There are multiple ways to cut veneers in order to produce unique and interesting styles. Rotary cuts make the most of a log by cutting in a spiral. These cuts are less expensive to use as they vary in patterns. Rift slicing is used to create a flat surface that avoids flaking. Other popular veneer cuts include quarter slicing, plain slicing and half-round slicing.
Here at Plywood Express various methods of cutting and matching face veneers allow for a variety of exceptional options to make any project a signature work of art. We offer professional rotary cut veneer, quarter cut veneer, rift cut veneer and more.
Rotary Cut Veneers
A whole log is mounted in the center of the lathe and turned against a sharp blade, much like unwinding a roll of paper. It is the most economical method of cutting. Rotary cut veneer can be wide enough to produce a full-sheet, or single piece faces.
Quarter Sliced Veneers
A quarter log is mounted on the flitch table so that the growth rings are perpendicular to the cutting blade, producing a series of stripes. These stripes can be straight in some woods and varies in others.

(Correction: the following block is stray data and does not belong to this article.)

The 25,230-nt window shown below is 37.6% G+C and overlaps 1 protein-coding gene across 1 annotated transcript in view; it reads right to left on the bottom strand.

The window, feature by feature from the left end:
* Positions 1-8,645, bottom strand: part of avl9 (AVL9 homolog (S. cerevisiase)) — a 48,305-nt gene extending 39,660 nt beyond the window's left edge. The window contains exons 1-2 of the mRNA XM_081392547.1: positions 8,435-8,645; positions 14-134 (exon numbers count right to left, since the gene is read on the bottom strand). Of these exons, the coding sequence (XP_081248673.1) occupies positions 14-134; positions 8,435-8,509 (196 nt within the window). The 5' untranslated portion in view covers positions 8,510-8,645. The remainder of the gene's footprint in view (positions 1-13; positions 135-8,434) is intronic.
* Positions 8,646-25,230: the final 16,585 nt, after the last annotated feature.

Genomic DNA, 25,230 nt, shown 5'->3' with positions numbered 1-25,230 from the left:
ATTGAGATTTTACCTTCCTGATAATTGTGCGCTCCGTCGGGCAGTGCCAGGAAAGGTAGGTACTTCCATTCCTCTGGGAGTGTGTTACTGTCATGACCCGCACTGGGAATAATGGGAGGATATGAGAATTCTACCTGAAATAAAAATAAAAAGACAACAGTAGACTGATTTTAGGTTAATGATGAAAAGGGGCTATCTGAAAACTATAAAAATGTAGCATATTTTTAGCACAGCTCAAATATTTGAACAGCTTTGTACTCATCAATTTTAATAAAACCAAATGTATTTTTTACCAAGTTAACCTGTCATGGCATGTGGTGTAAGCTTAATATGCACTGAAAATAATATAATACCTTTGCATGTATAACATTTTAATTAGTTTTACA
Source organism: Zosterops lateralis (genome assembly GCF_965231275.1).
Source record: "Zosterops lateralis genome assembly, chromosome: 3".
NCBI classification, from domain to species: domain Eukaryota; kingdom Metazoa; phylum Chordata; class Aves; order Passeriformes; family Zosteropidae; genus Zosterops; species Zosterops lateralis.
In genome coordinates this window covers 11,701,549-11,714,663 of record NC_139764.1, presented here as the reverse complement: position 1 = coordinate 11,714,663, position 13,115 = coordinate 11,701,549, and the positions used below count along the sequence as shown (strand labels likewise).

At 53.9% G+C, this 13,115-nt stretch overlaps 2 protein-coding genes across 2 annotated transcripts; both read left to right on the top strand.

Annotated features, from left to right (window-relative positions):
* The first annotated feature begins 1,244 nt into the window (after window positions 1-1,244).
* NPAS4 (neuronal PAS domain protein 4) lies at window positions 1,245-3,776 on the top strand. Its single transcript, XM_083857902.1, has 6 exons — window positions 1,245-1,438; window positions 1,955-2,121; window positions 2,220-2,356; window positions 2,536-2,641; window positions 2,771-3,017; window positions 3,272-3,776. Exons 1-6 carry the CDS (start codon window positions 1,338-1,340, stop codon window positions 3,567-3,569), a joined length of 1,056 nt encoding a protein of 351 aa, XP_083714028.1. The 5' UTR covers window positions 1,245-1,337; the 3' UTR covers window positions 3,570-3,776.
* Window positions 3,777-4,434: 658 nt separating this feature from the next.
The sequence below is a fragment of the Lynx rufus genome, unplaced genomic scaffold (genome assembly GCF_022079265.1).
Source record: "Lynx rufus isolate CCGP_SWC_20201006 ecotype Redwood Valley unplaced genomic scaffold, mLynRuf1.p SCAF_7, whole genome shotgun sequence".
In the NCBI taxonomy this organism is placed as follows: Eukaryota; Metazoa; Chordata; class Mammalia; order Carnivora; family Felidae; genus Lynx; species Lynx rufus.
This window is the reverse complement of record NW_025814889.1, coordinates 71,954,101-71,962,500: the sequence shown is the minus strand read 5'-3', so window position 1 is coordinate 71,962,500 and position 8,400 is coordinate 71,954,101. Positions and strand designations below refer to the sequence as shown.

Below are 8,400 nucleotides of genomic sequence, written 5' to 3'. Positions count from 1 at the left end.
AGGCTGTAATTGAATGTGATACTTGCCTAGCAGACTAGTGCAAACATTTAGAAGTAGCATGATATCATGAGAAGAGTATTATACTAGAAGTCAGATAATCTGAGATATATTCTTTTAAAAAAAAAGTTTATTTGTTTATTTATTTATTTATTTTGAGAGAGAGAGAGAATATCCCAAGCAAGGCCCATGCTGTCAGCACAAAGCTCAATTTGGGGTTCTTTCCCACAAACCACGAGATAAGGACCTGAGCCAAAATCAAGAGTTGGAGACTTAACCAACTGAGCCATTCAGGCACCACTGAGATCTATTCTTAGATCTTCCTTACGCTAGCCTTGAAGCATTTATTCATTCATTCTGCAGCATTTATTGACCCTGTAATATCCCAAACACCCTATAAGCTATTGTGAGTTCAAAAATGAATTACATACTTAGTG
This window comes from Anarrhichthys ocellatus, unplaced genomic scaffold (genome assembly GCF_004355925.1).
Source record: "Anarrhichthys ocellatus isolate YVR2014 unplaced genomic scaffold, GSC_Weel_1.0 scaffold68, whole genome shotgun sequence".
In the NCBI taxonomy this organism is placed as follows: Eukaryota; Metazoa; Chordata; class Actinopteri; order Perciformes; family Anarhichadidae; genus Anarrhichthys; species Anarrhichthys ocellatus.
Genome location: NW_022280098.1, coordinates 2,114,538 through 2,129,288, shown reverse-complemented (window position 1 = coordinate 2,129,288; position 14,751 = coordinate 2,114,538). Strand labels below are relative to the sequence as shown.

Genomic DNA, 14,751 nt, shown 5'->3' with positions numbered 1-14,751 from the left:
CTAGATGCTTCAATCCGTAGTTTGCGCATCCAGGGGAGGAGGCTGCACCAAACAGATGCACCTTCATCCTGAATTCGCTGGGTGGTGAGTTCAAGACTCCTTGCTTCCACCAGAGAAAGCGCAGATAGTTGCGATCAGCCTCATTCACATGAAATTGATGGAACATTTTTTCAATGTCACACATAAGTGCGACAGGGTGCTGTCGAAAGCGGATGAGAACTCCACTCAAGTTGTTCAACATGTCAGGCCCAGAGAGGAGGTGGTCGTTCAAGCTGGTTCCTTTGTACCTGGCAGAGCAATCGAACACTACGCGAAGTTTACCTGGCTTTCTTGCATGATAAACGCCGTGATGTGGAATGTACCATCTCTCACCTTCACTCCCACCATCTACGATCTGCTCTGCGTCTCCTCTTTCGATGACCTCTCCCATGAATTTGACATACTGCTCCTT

Flat Cut or Plain Sliced Veneers
A half log is mounted with the heart side flat against the flitch table of the slicer. The cut is then made with the blade parallel to the length of the log producing the appearance of a “cathedral effect”.
Half Round Sliced Veneers
A half, third or quarter of a log is attached to a plate on a lathe and turned. Half-round slicing is used to accentuate the different grain in certain woods. However, it can also be used to achieve a flat/ plain sliced veneer appearance.
Rift Cut Veneers
A quarter of the log is fixed to a plate on a turning stay log. As the flitch is rotated, the blade and angle can be varied so that the wood is cut exactly to produce the very straight rift grain. Rift slicing uses a “stay log lathe,” which cuts with a rotary action. Rift slicing also achieves a straight grain pattern, but avoids the appearance of “flake” that occurs in some species when quarter sliced. Most often, this method is used with oak and it is generally the straightest and free from cathedrals and variations in grain.